Under 10 U.S.C. § 2774, we have the authority to waive collection of erroneous payments of pay and allowances to a member or former member if collection would be against equity and good conscience and not in the best interest of the United States. Waiver is not appropriate if there is any indication of fraud, fault, misrepresentation, or lack of good faith on the part of the member or former member. See Standards for Waiver, 4 C.F.R. § 91.5(b) (1996). The standard we employ to determine fault is whether a reasonably prudent person knew or should have known that he was receiving payments in excess of his entitlements. (2) Our decisions indicate that waiver is not appropriate when a member is aware that he is being overpaid or had no reasonable expectation of payment in the amount received. See DOHA Claims Case No. 00031401 (May 10, 2000) citing DOHA Claims Case No. 99121406 (January 19, 2000).
We have consistently held that the purpose of BAH is to help a member offset the cost of his housing expenses. Here the member was correctly notified in writing that he was not entitled to receive BAH-S. Although the member was later erroneously advised verbally by his administrative unit that he was entitled to receive BAH-S, we agree with the adjudicator's conclusion that a reasonably prudent person of the member's rank and experience should not have believed that he was actually entitled to such payments while occupying government quarters. Under such circumstances, he should have obtained clear and thorough BAH advice in writing, or continued to press for an explanation of the discrepancy in the advice he was receiving. In the meantime, he did not acquire title to the questionable overpayments merely because the government made an administrative error, and should have held them until a final determination was made that they were his or until the government asked for repayment. See DOHA Claims Case No. 99033117 (April 15, 1999) citing DOHA Claims Case No. 99012022 (March 11, 1999).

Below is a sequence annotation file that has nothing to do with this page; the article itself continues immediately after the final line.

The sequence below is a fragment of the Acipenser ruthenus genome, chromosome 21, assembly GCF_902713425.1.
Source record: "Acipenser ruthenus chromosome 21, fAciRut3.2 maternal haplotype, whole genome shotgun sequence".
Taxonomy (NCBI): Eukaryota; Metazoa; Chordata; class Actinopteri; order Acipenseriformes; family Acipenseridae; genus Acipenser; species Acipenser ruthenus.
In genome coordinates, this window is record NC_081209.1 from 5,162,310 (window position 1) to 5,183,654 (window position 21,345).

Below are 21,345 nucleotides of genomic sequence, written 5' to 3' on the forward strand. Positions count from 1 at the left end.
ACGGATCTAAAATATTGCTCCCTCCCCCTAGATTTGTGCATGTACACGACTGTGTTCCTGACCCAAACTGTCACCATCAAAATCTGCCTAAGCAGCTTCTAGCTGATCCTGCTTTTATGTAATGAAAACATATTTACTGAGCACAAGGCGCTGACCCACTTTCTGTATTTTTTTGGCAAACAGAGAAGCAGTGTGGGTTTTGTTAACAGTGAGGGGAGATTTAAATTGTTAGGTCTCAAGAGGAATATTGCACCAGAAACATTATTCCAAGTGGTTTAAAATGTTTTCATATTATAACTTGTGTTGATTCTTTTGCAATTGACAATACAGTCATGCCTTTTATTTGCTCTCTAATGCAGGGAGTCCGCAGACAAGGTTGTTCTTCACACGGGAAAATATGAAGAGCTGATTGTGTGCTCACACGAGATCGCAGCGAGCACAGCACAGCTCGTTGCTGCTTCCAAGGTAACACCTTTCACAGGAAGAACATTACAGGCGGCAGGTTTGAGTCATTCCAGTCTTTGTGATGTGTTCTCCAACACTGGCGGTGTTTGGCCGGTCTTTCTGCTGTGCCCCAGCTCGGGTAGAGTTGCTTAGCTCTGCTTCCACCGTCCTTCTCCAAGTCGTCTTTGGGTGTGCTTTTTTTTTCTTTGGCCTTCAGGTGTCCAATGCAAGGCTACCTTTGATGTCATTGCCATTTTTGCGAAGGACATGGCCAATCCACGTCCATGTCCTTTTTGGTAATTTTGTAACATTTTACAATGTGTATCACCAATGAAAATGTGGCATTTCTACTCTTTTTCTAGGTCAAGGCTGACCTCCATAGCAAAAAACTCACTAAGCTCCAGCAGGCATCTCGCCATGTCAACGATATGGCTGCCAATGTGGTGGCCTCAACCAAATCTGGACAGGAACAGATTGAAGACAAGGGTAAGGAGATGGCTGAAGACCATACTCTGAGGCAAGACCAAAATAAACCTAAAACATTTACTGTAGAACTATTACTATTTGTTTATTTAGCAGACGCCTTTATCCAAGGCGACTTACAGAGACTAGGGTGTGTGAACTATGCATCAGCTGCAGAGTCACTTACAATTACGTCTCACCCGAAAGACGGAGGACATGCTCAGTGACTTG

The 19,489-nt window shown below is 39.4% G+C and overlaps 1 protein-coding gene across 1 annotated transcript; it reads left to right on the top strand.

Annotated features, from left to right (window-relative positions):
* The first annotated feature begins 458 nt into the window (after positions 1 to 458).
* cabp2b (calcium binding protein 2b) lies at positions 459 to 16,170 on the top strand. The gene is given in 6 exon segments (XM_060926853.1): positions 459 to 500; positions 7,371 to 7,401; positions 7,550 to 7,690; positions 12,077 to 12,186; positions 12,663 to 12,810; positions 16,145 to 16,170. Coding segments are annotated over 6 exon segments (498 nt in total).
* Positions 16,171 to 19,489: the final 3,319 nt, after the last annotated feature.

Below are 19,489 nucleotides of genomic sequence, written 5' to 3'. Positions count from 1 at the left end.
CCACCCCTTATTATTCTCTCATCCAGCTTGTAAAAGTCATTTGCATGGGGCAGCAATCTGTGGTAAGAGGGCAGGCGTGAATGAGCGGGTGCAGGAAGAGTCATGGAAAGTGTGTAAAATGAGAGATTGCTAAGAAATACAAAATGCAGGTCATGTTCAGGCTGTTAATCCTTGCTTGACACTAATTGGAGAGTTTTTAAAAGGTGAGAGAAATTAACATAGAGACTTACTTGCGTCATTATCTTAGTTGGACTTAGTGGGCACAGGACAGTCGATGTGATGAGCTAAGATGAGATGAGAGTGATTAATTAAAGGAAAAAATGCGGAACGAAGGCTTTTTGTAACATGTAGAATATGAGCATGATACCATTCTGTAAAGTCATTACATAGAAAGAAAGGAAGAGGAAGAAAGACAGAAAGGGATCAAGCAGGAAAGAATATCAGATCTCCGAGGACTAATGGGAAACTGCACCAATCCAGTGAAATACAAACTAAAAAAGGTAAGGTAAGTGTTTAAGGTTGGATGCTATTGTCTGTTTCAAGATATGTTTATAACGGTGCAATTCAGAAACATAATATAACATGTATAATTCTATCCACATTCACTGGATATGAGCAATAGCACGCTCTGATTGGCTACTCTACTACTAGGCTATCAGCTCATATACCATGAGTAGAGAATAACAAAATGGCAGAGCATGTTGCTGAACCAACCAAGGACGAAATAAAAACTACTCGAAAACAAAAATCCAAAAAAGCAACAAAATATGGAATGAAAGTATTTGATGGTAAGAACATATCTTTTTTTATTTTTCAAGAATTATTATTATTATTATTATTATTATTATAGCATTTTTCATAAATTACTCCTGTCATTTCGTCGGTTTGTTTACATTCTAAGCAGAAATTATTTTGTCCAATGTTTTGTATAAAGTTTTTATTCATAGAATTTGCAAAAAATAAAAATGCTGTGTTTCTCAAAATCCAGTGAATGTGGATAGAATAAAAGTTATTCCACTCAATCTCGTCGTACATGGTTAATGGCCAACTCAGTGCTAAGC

Generally, the government is neither bound nor estopped by the erroneous advice or unauthorized acts of its officers, agents or employees, even though committed in the performance of their official duties. However, in the case of erroneous payments such as this, waiver may be appropriate to the extent that the member actually spent the payment for the purposes for which it was paid in reliance on clear and unambiguous written advice from the appropriate officials. See DOHA Claims Case No. 02111801 (December 2, 2002). Here, the BAH-S paid to the member was not spent for his housing expenses because his housing was provided to him.
Finally, while financial hardship alone does not provide a basis for waiver, the Defense Finance and Accounting Service (DFAS), at its own discretion, may arrange a repayment plan which takes any hardship appropriately into account. See DOHA Claims Case No. 02072315 (September 17, 2002) citing B-252125, July 20, 1993.
We affirm the Settlement Certificate.
Michael D. Hipple
Chairman, Claims Appeals Board
William S. Fields
Member, Claims Appeals Board
Jean E. Smallin
Member, Claims Appeals Board
1. The member provided a copy of his court order showing that he was required to pay the mortgage on the marital home as child support until the home was sold. He had an allotment from his pay to cover the mortgage through January 2001. He provided a letter from the mortgage company showing the mortgage was paid in full in April 2001. The member also provided a statement from the court showing his child support was paid from April 2001, through October 2002.
2. There is no indication in the record of any fraud, misrepresentation, or lack of good faith on the part of the member.